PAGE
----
For my game in C++ I'm using different objects (like player, enemy, et cetera) which will have to be controlled by a Lua script. My problem is that if I were to write a function in my player script, all my other scripts will have access to it as well, and I don't want that.

I can think of three basic solutions:

  • For every iteration clear the entire state and re-register everything
  • Determine out what functions a script registers and remove them
  • Have every gameobject running it's own Lua state

Is there a good way to do this, keeping runtime performance in mind?

  • 1
    \$\begingroup\$ It might help if you provide some details about the kinds of functions you are talking about having access to. \$\endgroup\$
    – user1430
    Jan 25, 2014 at 0:31
  • \$\begingroup\$ Why do you want to do this? Are you creating a multiplayer game and need to prohibit players from cheating? If not, why bother? \$\endgroup\$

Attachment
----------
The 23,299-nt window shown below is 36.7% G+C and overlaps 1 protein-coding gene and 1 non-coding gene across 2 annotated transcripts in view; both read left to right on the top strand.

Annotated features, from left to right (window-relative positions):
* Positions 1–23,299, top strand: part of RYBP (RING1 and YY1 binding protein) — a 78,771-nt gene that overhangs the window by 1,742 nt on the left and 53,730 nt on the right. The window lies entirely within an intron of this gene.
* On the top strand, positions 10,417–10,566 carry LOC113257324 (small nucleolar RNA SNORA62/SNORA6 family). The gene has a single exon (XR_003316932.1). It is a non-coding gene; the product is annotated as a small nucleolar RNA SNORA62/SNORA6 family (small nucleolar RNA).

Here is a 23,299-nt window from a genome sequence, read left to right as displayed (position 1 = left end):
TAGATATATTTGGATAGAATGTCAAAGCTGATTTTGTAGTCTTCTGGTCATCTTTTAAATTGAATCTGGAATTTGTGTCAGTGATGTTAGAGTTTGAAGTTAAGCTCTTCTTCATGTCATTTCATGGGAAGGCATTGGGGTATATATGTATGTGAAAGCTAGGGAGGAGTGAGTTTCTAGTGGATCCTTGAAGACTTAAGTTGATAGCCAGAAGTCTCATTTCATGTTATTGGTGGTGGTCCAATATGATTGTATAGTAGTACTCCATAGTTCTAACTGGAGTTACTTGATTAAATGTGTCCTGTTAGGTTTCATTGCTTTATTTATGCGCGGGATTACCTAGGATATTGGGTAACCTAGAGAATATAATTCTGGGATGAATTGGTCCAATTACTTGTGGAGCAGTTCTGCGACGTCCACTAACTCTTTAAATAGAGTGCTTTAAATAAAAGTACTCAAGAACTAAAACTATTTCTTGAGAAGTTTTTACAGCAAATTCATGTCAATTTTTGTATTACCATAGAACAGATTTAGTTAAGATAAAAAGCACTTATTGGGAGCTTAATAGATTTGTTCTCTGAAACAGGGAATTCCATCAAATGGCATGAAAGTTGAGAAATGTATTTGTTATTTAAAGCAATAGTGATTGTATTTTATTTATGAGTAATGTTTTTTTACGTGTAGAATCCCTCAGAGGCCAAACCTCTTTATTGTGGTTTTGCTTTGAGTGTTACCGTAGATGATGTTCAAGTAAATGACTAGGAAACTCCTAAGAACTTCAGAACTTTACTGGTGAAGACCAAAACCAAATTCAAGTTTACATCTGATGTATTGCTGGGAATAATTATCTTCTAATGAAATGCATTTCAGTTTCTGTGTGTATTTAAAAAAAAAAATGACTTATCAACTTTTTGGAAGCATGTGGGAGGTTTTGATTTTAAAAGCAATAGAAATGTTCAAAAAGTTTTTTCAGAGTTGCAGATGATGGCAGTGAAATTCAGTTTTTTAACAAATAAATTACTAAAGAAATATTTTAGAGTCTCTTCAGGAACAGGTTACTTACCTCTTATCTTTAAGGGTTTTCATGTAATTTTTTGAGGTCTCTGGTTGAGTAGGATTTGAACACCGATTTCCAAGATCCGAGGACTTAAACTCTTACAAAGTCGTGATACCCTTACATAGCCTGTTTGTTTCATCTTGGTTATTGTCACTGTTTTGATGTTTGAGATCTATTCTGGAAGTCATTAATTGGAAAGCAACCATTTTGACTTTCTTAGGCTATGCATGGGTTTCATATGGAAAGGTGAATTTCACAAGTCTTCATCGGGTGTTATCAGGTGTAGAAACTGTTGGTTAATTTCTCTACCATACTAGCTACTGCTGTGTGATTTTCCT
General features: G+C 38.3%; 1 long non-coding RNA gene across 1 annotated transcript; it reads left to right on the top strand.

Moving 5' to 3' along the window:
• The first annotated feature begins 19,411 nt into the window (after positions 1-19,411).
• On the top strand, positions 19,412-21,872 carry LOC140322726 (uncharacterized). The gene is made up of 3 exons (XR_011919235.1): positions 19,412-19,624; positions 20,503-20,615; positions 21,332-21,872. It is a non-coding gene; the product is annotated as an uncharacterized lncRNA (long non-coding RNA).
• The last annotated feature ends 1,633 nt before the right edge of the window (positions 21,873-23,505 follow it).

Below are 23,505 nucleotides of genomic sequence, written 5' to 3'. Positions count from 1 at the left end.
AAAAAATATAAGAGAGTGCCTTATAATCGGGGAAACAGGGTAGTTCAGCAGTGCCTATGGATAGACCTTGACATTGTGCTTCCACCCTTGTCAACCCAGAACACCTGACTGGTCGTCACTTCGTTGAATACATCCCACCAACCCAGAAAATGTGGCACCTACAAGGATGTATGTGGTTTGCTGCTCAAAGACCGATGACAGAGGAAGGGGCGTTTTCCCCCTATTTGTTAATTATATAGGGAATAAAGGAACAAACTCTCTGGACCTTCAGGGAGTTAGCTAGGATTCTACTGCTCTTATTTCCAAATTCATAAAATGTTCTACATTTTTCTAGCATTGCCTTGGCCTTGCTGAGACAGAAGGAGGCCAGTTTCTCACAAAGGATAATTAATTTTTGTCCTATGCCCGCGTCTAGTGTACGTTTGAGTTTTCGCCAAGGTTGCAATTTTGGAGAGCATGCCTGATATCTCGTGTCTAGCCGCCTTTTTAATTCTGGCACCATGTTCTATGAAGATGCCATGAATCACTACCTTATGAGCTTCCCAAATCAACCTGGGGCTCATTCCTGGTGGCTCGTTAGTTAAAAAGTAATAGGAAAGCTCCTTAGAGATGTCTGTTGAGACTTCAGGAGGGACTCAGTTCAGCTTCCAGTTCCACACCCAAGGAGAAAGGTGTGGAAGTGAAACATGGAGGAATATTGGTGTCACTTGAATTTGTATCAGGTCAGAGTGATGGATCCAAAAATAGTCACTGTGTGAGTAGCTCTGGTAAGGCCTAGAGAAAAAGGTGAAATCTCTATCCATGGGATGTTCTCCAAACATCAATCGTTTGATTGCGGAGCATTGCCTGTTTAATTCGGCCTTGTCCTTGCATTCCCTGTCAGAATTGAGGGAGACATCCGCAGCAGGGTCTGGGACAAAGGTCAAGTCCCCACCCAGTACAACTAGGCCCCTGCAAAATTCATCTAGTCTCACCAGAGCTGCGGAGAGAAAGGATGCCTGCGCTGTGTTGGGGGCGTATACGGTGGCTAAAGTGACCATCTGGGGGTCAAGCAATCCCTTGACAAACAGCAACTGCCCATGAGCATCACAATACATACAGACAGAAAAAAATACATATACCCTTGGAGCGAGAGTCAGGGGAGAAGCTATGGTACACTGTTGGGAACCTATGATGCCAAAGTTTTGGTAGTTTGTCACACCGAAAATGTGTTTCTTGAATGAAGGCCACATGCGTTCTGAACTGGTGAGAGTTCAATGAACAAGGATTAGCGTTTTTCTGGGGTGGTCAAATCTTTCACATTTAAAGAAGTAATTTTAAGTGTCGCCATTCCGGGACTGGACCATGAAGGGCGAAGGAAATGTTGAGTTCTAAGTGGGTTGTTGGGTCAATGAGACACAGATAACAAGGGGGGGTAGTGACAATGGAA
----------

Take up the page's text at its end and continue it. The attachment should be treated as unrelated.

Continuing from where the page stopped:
– Stephen
    Jan 25, 2014 at 13:18
  • \$\begingroup\$ Is there a reason why you can't use the local keyword? According to this page, you should always use local unless another part of the program needs to access that particular variable/function. \$\endgroup\$
    – Lysol
    Jan 26, 2014 at 5:41

1 Answer 1


You can give each script it's own Evironment. This is the table that is otherwise usually thought of as the global scope. With this, each function that you declare in your script will be confined to that script unless you expose and subsequently explicitly use a name to access the global table, e.g. _G.myfunc = function foo() end.

This is sometimes called "sandboxing," thought that term may be a bit misleading since it doesn't fully isolate the scripts.

See https://stackoverflow.com/questions/11013727/sandboxing-embedded-lua-in-5-2-set-envirenment-for-functions-from-lua-file for some code samples.

It's not necessarily a bad idea to use a separate coroutine (state) for each player object, though. This has advantages if you're trying to use more coroutines or a state machine inside the player object. A fully separated top-level lua_State is deinitely overkill.


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